I promised some comparisons and illustrations instead of just posting all of the community projections in a row in one post this year, and number one on the agenda is a look at how the projected infield looks in comparison to last years. A lot of thoughtful observers have noted that making up for the lost production of Prince Fielder at first base isn't easy but that the left side of the Brewer infield in 2011 was so bad that it would be difficult not to get substantially better and come out with a better infield overall. That's shown pretty clearly in our predictions.
At first base we have Mat Gamel with a line of .271/.337/.459 and 73% of the playing time. That puts him solidly above a league-average wOBA; I used 1.75*OBP+SLG/3 to approximate wOBA for the exercise here. However, playing first base means you have to be a better-than average hitter to come out above average. Combined with my conservative assumption of -8 defense, over our projected 497 plate appearances if he hits 6th we project Gamel to produce 1.2 WAR. That's a mighty dropoff from the mighty Fielder, but it's cheap, solid production and in this comparison we're just assuming replacement-level production for the rest of the first base plate appearances, which hopefully is not the case.
At second we project Rickie Weeks to bounce back to 2010 form and hit .271/.360/.477 in 87% of the playing time. If he in fact hits leadoff much of the year that puts him at 663 plate appearances. Rickie's defense looks to be solidly above-average at this point, look at his Fangraphs page and you'll notice his horrendous early-career totals replaced by +3s and +5s in the past few years, but to be safe I'll say he's an average defender. Our projections say that he will put up 5.3 WAR, a step up from his injury-shortened 2011 but off his career high set in 2010.
No one's going to be excited by new shortstop Alex Gonzalez's projected line of .244/.286/.398. No one will complain, though if he receives 87% of the plate appearances, as we project, batting around the #7 hole, which would mean about 1.9 WAR if he can play +5 defense at short. That's a welcome improvement on Yuni's .5 effort from last season.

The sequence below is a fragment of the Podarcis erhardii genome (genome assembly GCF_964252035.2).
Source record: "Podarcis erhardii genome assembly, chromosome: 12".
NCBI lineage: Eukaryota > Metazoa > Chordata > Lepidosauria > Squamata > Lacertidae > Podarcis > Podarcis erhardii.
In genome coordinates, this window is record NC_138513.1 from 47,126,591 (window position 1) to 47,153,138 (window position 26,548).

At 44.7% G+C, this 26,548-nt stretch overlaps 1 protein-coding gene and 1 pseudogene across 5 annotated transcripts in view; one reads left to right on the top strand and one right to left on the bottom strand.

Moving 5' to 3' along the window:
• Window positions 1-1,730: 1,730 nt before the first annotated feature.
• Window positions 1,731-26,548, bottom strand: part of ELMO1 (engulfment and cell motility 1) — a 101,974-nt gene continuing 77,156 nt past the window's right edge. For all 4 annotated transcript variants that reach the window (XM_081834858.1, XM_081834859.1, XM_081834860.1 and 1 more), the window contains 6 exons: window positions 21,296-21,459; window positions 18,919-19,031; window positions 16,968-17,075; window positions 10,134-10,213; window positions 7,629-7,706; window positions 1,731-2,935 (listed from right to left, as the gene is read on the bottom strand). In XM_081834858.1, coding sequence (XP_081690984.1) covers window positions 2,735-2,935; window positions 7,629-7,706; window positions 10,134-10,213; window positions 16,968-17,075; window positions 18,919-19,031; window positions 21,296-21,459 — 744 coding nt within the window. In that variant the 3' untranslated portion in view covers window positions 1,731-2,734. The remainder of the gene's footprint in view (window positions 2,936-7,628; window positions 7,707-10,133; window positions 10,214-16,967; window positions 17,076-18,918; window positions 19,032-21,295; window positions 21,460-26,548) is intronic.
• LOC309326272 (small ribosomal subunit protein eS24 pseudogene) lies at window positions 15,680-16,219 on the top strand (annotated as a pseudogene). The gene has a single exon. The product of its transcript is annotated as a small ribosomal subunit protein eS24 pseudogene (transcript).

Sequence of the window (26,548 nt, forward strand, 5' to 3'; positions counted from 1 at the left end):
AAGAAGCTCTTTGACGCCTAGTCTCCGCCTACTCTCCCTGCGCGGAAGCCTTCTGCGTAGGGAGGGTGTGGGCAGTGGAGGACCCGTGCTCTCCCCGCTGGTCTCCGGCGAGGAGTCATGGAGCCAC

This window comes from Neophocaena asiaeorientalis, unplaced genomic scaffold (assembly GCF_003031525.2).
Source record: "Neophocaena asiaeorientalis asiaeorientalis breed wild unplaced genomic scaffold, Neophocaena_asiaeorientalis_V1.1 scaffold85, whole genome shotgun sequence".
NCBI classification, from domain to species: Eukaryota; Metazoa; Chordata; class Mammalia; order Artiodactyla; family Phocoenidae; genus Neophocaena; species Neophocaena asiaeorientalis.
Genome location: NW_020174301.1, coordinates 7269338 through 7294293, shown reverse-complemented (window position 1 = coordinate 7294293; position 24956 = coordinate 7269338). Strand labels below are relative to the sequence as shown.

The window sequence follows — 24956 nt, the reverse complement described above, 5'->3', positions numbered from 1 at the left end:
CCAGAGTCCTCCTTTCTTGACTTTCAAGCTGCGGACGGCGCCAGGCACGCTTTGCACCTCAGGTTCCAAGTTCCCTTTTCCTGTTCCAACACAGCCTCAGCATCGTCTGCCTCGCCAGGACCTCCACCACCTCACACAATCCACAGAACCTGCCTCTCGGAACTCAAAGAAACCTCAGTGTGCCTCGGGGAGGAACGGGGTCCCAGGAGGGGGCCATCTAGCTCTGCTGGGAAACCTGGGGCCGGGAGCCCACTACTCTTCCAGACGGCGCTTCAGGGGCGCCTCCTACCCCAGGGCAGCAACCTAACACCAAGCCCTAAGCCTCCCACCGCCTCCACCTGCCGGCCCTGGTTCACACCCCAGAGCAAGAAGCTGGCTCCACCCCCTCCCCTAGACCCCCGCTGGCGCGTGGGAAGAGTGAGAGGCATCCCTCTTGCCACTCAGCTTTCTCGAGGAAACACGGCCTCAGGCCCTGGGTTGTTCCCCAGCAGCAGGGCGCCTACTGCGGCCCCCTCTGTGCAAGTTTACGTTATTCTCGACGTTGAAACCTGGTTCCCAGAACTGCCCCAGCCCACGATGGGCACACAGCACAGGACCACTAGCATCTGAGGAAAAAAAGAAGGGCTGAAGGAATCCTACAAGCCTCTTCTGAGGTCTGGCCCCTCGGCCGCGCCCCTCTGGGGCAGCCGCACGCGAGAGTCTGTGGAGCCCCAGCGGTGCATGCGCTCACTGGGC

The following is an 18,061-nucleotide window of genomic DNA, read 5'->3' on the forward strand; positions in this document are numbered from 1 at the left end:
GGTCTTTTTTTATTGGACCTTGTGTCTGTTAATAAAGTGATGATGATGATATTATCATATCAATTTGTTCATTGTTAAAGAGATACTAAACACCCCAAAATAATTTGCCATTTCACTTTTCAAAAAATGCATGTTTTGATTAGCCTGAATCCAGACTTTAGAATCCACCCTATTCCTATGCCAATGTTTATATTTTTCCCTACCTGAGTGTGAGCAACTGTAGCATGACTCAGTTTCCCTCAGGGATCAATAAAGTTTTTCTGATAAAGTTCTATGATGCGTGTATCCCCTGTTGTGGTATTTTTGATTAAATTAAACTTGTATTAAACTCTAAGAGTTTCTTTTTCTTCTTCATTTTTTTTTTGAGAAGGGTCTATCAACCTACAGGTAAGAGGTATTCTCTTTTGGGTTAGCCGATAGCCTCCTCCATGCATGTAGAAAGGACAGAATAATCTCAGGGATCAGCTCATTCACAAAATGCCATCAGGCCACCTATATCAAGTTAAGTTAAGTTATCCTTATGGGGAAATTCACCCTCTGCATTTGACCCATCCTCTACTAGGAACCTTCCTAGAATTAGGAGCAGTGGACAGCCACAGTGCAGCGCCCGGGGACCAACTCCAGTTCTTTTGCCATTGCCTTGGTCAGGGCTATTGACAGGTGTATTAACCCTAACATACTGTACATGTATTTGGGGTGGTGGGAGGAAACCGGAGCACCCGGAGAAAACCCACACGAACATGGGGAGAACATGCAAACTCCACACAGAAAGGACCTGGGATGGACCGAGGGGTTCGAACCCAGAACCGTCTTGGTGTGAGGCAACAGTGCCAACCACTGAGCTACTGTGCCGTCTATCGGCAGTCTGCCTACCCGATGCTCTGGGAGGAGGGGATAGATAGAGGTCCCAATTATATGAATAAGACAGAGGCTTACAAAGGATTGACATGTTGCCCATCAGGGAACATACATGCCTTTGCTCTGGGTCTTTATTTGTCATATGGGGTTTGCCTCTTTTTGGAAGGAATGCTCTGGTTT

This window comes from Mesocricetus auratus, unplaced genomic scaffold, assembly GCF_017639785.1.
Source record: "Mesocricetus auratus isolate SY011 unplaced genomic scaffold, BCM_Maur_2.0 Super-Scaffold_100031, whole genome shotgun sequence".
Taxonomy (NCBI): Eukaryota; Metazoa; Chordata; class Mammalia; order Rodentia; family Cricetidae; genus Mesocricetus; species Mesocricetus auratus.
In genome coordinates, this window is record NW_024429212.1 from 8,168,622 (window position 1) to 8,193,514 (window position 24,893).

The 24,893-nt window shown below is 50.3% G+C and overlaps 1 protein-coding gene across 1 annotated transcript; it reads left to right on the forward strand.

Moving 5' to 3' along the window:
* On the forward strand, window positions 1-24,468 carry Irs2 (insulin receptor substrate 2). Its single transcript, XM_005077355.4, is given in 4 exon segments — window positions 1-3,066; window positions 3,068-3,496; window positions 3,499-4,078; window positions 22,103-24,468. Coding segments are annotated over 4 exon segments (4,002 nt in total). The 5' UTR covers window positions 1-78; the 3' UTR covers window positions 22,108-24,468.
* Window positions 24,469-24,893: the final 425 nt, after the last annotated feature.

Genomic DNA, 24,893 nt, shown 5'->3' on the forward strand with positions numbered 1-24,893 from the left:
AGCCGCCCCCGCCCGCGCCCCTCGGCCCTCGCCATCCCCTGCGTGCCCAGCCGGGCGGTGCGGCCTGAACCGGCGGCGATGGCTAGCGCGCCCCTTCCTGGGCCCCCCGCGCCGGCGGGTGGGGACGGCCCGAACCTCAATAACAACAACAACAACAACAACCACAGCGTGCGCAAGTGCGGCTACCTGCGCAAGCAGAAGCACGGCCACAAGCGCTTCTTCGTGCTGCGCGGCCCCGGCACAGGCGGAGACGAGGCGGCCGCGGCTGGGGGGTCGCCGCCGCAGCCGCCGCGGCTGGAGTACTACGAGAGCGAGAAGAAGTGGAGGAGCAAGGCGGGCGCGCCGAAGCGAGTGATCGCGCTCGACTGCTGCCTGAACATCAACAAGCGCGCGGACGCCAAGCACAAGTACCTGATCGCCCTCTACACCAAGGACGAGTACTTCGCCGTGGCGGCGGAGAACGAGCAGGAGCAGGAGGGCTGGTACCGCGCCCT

Finallly, at third we have Aramis Ramirez, who we see maintaining his solid performance of last season with a .284/.351/.491 effort. We have a safe projection of 82% of the playing time at third for Ramirez, and I made him a -8 defender. He's been trending downward in recent years but that seems to be a reasonable number. Batting cleanup that puts him at about 3.9 WAR. Just about anything could top Casey McGehee's .3 from 2011, but the Brewers went out and got a legitimate upgrade.
The WAR calculation is a sum of offensive runs above average (converted from wOBA and plate appearances), defense, a positional adjustment, and an adjustment for the replacement level player. The 2011 infield's regulars put up 5.5 (Fielder), 3.3 (Weeks), .5 (Betancourt), .3 (McGehee). BCB projects the 2012 regular infield at 1.2 (Gamel), 5.3 (Weeks), 1.9 (Gonzalez), and 3.9 (Ramirez). 2011 adds up to 10, while 2012 adds up to 12.4.
That's not to say that next season's infield will be better. For one thing, second and third base got a boost from Jerry Hairston Jr. last season, and this year's backups may not provide that same kind of production in the plate appearances unaccounted for here. But this year's infield can be better. And all it would take is for the four regulars to hit their reasonable projections given to them by the BCB community.
Here's this thing in a chart. The x-axis is WAR, and the y-axis is just the regulars, no backups included (assuming replacement level from any plate appearances not taken by the regular at each position). Look how much nice and longer those red bars are at three out of the four positions!
The story of the 2012 Brewers offense is going to framed-- unfairly-- as Mat Gamel trying to replace a superstar first basemen. Upside performance from Gamel is a bonus at this point. The Brewers replaced Fielder in, well, the aggregate. There's a strong possibility that three out of the four infield spots will get better production than they did in a 96 win, NL Central Championship-winning year. And I'll take my chances that the increase in production at those three other spots will offset the dropoff from Fielder to Gamel, and then some.